Reading newspapers encourages a rather juvenile partisanship where we seem to almost develop crushes on particular journalists whose work we agree with and wordsmithing we like – regardless of gender or pulchritude . It’s impertinent to name names, so I won’t. It’s customary for some of them to write something ‘religious’ and even those specifically tasked to do so tend to be vague about matters where they have to nail a particular theological position to their masts because if they’re a bit too strident , evangelical even, they get in trouble with their editor and have to endure raucous jeering in the comments section. But, at least they get to ask the hard questions and therefore, as their readers, so do we.
It’s Easter – or Eostre – again so if there were a day in the year on which cultural Christians might think about the possibility of eternal things, it would be today. Easter Day and the week running up to it tell the central story of our civilisation, a story of suffering, humiliation, redemption and ultimate triumph. Many people believe fully in the revealed truth of that story, others hold their doubt uneasily. One Passover, Douglas Murray (The Strange Death of Europe) once – rather rudely, I thought – asked a rabbi: would he agree that a fair proportion of his congregation did not believe in God? Demonstrating a masterly ability at wrong-footing, he replied calmly, “Oh most of them, I expect.” I know a lady who attends synagogue with scrupulously virtuous regularity who unhesitatingly admits to her non-belief. As those of us from a Christian background arrive at one of the holiest days in our own tradition, if so many dared to be honest, they might cough sheepishly and say the same. We reluctantly belong without believing.
All surveys show a sharp decline in traditional Christian religious belief in Britain. In the 1980s, 40% of our population said they were Anglican Christians, mumbling ‘C of E’ when fillling out a form at the hospital. Today the figure is 15%. In her history of religion in Britain since 1945, the sociology professor Grace Davie identified our preferred practice of “believing without belonging”. But over recent decades Britain’s Christians have increasingly shown themselves disinclined either to belong or to believe. We don’t believe in God, don’t go to church and decreasingly wish even to acknowledge membership of that funny little club. Yet our awkward attitude towards our historic faith often asserts itself, usually frivolously, at this time of year since we seem to belong to a culture that has little idea of what to do with Easter other than to give chocolate rabbits to children. Over recent years, however, if we’ve kept on top of the cultural tensions that fuel our thinking, this humanist-atheist view of modern liberalism has taken rather a beating. More and more of us have travelled around the world and noticed what some religious leaders had unpopularly insisted: that what we have developed in western Europe in our culture of rights, including human rights, is not just historically unusual but unusual at this present moment. Today, there is a growing admission that what we have did not emerge from nothing but grew largely from the philosophy and foundations of the faith we’ve all spent recent decades shrugging off. Whether we like it or not, we have embedded in the warp of our own intellectual history truths we’ve spent a long time either excusing, denying or resisting: that our political liberalism, sensitivity to racism and homophobia, our acceptance of others – the laissez-faire we enjoy – and even the existence of a welfare state derive not from lofty enlightenment but from our faith. Perhaps we are Christians whether we like it or not, having a hard time, as Bob Dylan remarked, accepting things that overwhelm us.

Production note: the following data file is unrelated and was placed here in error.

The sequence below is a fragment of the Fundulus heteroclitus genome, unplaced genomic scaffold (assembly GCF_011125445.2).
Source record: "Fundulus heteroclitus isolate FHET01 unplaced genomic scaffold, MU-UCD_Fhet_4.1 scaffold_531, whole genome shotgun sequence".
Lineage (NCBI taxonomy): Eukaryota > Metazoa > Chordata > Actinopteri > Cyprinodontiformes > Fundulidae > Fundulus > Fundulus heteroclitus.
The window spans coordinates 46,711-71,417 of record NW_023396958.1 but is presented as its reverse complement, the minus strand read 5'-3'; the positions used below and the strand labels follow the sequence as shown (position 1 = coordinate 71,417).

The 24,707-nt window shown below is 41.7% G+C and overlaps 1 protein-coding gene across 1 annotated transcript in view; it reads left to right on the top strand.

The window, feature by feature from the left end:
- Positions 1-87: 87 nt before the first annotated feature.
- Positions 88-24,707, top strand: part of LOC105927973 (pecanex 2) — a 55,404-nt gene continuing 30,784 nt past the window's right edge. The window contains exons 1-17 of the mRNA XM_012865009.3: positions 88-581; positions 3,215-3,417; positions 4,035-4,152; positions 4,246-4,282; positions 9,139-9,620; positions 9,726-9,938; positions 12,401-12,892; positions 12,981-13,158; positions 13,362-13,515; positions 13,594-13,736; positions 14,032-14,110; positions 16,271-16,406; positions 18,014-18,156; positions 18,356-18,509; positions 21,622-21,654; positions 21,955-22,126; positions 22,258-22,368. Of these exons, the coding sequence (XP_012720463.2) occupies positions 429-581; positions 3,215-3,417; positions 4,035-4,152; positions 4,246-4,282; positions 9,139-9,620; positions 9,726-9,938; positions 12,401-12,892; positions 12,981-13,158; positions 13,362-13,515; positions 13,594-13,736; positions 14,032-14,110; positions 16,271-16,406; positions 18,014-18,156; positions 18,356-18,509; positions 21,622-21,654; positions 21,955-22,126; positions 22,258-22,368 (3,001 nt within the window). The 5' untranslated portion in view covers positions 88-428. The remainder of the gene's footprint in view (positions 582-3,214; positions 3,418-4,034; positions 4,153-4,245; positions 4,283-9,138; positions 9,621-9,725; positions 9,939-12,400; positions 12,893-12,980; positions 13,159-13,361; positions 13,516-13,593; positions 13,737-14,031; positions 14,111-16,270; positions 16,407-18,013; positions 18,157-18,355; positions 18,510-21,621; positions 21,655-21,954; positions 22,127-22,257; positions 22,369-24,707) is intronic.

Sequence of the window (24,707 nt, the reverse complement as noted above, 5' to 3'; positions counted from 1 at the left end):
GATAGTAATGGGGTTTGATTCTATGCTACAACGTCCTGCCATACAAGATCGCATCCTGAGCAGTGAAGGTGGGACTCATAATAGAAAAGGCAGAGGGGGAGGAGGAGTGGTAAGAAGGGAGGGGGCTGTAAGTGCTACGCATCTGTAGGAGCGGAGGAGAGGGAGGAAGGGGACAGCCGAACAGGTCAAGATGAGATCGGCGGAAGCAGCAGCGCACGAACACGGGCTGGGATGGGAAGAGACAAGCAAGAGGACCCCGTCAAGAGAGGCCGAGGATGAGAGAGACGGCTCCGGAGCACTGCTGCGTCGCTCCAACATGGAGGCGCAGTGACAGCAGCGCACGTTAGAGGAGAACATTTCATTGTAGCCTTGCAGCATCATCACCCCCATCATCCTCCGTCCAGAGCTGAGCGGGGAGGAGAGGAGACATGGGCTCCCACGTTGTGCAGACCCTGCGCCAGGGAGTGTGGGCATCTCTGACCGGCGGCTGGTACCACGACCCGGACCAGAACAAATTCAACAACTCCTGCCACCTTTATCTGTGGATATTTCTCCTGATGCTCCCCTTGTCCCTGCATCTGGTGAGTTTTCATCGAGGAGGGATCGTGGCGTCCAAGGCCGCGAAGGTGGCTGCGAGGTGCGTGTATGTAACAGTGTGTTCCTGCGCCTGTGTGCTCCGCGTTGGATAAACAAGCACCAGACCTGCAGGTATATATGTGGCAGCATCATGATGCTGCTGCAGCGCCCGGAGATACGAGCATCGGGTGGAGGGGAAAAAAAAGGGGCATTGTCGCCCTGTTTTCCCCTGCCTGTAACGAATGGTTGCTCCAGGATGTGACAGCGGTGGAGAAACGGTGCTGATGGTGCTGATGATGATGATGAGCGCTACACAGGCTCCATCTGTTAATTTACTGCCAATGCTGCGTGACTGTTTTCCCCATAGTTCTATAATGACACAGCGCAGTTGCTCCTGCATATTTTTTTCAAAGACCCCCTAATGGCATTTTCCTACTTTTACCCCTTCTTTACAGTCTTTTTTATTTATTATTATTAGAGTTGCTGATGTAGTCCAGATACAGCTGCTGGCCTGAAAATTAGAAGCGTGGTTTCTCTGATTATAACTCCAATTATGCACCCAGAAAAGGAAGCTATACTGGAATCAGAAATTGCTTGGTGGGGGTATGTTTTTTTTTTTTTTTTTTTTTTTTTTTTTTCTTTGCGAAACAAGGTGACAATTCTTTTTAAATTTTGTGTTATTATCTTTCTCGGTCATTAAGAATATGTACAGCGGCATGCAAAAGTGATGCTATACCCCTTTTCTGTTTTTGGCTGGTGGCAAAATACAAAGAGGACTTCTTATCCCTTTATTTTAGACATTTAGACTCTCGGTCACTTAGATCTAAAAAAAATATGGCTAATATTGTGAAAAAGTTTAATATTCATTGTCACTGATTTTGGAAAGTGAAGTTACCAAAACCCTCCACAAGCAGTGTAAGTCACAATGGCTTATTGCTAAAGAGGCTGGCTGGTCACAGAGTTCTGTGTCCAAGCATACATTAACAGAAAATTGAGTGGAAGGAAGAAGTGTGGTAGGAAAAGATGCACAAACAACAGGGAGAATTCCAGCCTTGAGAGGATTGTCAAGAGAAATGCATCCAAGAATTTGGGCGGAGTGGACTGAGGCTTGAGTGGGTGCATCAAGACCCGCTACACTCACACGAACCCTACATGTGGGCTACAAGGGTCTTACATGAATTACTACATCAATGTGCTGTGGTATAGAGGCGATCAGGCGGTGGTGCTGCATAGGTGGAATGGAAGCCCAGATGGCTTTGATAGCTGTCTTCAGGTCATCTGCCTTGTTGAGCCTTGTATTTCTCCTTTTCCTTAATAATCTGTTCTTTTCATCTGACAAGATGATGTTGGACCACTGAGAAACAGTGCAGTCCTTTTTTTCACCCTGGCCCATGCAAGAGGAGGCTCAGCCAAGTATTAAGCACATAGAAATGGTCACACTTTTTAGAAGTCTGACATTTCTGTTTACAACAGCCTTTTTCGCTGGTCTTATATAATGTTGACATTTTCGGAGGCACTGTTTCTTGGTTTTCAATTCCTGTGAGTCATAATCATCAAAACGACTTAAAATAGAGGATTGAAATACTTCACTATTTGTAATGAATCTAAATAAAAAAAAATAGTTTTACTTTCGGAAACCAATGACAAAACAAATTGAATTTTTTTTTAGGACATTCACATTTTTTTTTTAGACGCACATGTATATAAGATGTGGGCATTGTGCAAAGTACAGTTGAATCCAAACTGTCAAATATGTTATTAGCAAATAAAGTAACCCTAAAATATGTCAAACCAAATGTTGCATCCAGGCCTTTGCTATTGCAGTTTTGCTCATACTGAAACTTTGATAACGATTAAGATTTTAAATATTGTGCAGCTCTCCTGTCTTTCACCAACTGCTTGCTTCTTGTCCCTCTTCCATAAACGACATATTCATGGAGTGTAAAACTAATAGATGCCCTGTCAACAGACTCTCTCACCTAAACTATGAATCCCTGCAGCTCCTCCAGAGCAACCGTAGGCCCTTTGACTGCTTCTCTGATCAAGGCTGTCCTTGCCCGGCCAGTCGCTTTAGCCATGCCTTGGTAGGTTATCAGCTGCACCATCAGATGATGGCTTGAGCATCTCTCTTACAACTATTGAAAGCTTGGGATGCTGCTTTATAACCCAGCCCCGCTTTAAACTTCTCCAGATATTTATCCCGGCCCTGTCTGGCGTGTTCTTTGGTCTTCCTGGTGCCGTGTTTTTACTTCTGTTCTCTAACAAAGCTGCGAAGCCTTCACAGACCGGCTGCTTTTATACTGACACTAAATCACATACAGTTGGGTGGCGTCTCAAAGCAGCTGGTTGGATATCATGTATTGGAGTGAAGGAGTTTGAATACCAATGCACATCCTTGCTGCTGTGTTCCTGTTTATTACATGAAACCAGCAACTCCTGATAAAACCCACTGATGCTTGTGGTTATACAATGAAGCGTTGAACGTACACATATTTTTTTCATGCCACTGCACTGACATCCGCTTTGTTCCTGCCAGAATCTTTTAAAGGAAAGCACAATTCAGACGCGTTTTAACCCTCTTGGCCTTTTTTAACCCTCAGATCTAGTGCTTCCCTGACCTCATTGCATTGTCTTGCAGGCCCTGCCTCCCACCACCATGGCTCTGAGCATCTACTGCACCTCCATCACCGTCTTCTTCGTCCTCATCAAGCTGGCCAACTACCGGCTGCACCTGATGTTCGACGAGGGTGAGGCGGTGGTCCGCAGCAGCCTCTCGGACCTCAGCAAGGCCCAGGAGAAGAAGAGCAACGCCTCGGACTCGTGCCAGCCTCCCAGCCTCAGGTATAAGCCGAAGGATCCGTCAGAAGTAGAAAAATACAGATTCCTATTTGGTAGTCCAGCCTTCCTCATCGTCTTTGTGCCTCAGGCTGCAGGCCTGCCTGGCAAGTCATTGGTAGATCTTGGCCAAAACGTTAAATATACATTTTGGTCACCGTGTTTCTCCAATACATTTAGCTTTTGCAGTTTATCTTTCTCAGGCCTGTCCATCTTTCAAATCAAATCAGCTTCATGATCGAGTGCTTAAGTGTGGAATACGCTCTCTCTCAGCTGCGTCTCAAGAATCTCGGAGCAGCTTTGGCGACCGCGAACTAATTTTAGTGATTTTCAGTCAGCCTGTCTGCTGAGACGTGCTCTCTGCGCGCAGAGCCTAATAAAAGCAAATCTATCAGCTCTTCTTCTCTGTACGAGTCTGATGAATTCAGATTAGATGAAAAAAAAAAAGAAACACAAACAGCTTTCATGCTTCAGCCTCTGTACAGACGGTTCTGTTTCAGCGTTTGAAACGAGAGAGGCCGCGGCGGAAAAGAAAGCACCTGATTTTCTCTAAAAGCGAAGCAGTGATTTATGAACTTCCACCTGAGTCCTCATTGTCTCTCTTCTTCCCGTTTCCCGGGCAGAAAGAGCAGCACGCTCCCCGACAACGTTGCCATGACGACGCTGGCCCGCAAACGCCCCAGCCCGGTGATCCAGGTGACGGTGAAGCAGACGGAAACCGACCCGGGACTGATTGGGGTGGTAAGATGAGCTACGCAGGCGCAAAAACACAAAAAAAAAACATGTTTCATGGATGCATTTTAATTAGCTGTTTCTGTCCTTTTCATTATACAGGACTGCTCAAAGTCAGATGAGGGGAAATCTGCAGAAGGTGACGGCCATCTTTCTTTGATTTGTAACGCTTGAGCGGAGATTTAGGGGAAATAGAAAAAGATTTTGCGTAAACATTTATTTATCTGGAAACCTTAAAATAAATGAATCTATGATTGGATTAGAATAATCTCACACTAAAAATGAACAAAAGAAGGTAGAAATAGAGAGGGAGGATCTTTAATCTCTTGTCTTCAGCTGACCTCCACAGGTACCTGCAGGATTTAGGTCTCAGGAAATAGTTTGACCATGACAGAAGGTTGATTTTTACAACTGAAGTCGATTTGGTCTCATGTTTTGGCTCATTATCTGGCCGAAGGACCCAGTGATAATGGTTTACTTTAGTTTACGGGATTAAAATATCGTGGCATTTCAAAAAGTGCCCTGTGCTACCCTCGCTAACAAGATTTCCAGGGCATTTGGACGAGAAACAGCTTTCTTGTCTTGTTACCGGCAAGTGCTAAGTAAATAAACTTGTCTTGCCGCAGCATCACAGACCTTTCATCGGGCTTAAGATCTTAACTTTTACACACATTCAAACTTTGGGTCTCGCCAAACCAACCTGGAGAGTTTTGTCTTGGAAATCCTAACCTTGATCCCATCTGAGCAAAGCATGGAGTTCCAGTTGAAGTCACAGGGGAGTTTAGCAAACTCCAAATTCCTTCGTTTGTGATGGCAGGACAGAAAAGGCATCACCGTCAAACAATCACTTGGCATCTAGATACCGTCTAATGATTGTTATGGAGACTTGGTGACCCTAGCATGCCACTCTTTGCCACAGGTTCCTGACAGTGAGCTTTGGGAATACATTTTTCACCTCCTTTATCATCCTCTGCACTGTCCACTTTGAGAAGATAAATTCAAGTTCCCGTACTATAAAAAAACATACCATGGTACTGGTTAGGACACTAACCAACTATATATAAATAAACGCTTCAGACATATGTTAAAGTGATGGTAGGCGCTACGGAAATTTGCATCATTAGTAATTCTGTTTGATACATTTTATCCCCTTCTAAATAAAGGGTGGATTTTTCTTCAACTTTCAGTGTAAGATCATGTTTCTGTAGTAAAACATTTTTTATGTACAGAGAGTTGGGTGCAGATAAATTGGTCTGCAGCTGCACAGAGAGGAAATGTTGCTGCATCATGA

Many devout Christians will be attending church this morning. But what might be the approach of those who cannot literally believe or are actively disinclined to believe, but who are just as much products of Christianity as a rabbi’s congregation are products of Judaism? Not all doubters and non-believers adopt the sneeringly hostile stance towards their historic faith that celebrity atheists do. Although some believers may scoff, and other atheists may frown, to have some engagement with the Easter or Passover narrative is not only to seek a relationship with our past but to engage seriously with the questions of our present and future. There’ll be those who brave the crowds and squeeze into a pew this morning – were I robustly healed I would have been among them – joining the ones who are not believing, and not quite belonging. But are not filled with rejection either, instead making room for hope.